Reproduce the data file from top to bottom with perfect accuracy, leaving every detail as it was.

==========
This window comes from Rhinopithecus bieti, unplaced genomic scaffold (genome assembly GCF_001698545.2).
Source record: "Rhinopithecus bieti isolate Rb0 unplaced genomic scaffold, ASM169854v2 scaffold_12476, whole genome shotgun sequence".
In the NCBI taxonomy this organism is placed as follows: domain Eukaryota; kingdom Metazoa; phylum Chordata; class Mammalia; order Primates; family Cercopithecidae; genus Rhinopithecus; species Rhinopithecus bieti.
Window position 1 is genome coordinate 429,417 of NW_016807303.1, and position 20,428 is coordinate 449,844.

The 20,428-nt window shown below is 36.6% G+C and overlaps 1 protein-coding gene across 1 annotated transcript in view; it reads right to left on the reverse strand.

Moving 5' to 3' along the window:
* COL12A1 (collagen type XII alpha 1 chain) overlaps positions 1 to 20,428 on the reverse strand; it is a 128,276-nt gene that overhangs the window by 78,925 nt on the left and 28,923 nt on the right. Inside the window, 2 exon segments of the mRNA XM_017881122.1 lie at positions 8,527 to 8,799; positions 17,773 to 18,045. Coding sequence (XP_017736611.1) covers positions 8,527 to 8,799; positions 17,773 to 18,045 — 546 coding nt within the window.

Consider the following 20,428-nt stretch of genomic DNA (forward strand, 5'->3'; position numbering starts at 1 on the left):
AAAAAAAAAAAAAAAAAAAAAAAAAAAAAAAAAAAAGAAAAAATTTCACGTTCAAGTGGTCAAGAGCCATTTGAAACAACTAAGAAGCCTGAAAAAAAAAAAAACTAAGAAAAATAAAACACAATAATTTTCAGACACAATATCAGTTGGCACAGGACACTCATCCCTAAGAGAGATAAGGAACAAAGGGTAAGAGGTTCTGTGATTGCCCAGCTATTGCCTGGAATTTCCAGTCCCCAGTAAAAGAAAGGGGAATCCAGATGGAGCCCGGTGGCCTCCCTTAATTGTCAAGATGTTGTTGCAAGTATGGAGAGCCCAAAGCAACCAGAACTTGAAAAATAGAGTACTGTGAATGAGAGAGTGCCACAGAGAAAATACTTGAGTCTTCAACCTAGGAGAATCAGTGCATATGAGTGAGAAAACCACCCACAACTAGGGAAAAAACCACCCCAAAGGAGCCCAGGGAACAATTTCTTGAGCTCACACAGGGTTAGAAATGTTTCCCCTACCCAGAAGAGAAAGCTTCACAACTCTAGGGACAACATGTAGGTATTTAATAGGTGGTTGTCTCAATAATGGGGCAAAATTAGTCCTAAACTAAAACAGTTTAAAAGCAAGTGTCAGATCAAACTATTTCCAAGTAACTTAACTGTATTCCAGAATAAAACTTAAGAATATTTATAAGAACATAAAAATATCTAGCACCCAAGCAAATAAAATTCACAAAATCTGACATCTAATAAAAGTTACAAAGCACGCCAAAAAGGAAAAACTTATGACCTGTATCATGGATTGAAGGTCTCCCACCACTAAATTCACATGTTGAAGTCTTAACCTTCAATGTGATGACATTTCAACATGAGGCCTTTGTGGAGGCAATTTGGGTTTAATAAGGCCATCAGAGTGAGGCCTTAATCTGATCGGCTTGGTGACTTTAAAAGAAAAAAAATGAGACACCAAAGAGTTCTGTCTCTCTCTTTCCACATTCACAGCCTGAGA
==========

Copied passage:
This window comes from Rhinopithecus bieti, unplaced genomic scaffold (genome assembly GCF_001698545.2).
Source record: "Rhinopithecus bieti isolate Rb0 unplaced genomic scaffold, ASM169854v2 scaffold_12476, whole genome shotgun sequence".
In the NCBI taxonomy this organism is placed as follows: domain Eukaryota; kingdom Metazoa; phylum Chordata; class Mammalia; order Primates; family Cercopithecidae; genus Rhinopithecus; species Rhinopithecus bieti.
Window position 1 is genome coordinate 429,417 of NW_016807303.1, and position 20,428 is coordinate 449,844.

The 20,428-nt window shown below is 36.6% G+C and overlaps 1 protein-coding gene across 1 annotated transcript in view; it reads right to left on the reverse strand.

Moving 5' to 3' along the window:
* COL12A1 (collagen type XII alpha 1 chain) overlaps positions 1 to 20,428 on the reverse strand; it is a 128,276-nt gene that overhangs the window by 78,925 nt on the left and 28,923 nt on the right. Inside the window, 2 exon segments of the mRNA XM_017881122.1 lie at positions 8,527 to 8,799; positions 17,773 to 18,045. Coding sequence (XP_017736611.1) covers positions 8,527 to 8,799; positions 17,773 to 18,045 — 546 coding nt within the window.

Consider the following 20,428-nt stretch of genomic DNA (forward strand, 5'->3'; position numbering starts at 1 on the left):
AAAAAAAAAAAAAAAAAAAAAAAAAAAAAAAAAAAAGAAAAAATTTCACGTTCAAGTGGTCAAGAGCCATTTGAAACAACTAAGAAGCCTGAAAAAAAAAAAAACTAAGAAAAATAAAACACAATAATTTTCAGACACAATATCAGTTGGCACAGGACACTCATCCCTAAGAGAGATAAGGAACAAAGGGTAAGAGGTTCTGTGATTGCCCAGCTATTGCCTGGAATTTCCAGTCCCCAGTAAAAGAAAGGGGAATCCAGATGGAGCCCGGTGGCCTCCCTTAATTGTCAAGATGTTGTTGCAAGTATGGAGAGCCCAAAGCAACCAGAACTTGAAAAATAGAGTACTGTGAATGAGAGAGTGCCACAGAGAAAATACTTGAGTCTTCAACCTAGGAGAATCAGTGCATATGAGTGAGAAAACCACCCACAACTAGGGAAAAAACCACCCCAAAGGAGCCCAGGGAACAATTTCTTGAGCTCACACAGGGTTAGAAATGTTTCCCCTACCCAGAAGAGAAAGCTTCACAACTCTAGGGACAACATGTAGGTATTTAATAGGTGGTTGTCTCAATAATGGGGCAAAATTAGTCCTAAACTAAAACAGTTTAAAAGCAAGTGTCAGATCAAACTATTTCCAAGTAACTTAACTGTATTCCAGAATAAAACTTAAGAATATTTATAAGAACATAAAAATATCTAGCACCCAAGCAAATAAAATTCACAAAATCTGACATCTAATAAAAGTTACAAAGCACGCCAAAAAGGAAAAACTTATGACCTGTATCATGGATTGAAGGTCTCCCACCACTAAATTCACATGTTGAAGTCTTAACCTTCAATGTGATGACATTTCAACATGAGGCCTTTGTGGAGGCAATTTGGGTTTAATAAGGCCATCAGAGTGAGGCCTTAATCTGATCGGCTTGGTGACTTTAAAAGAAAAAAAATGAGACACCAAAGAGTTCTGTCTCTCTCTTTCCACATTCACAGCCTGAGA